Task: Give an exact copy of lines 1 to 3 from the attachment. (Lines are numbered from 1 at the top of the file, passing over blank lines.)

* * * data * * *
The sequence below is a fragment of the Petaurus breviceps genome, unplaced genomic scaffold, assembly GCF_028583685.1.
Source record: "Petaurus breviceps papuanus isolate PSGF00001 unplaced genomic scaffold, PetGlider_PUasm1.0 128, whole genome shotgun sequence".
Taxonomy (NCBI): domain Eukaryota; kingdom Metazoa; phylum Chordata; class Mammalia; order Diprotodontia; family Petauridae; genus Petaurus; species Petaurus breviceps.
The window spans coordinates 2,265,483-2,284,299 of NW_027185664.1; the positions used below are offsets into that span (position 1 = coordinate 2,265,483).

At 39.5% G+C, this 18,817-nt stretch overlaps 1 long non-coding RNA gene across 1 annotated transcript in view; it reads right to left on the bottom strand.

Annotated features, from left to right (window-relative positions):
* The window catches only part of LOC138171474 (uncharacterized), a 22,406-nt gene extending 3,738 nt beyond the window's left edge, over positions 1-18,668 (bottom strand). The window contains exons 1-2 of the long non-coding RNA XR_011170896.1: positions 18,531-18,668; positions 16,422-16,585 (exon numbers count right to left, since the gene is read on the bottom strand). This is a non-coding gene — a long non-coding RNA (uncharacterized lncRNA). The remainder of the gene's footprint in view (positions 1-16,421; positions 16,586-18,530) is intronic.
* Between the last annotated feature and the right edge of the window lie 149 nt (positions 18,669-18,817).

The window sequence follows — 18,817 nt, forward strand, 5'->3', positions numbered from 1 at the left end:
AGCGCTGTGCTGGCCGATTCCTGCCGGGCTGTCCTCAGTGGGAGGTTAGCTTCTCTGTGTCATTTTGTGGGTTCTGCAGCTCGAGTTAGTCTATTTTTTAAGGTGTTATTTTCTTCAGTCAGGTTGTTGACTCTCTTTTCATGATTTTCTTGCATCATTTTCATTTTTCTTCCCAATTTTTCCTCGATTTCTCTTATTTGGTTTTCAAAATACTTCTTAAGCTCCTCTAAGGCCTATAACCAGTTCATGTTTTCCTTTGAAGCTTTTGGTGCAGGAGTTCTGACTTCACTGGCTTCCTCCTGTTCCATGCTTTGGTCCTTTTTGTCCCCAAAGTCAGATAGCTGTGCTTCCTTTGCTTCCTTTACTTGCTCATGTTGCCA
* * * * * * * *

The sequence below is a fragment of the Petaurus breviceps genome, unplaced genomic scaffold, assembly GCF_028583685.1.
Source record: "Petaurus breviceps papuanus isolate PSGF00001 unplaced genomic scaffold, PetGlider_PUasm1.0 128, whole genome shotgun sequence".
Taxonomy (NCBI): domain Eukaryota; kingdom Metazoa; phylum Chordata; class Mammalia; order Diprotodontia; family Petauridae; genus Petaurus; species Petaurus breviceps.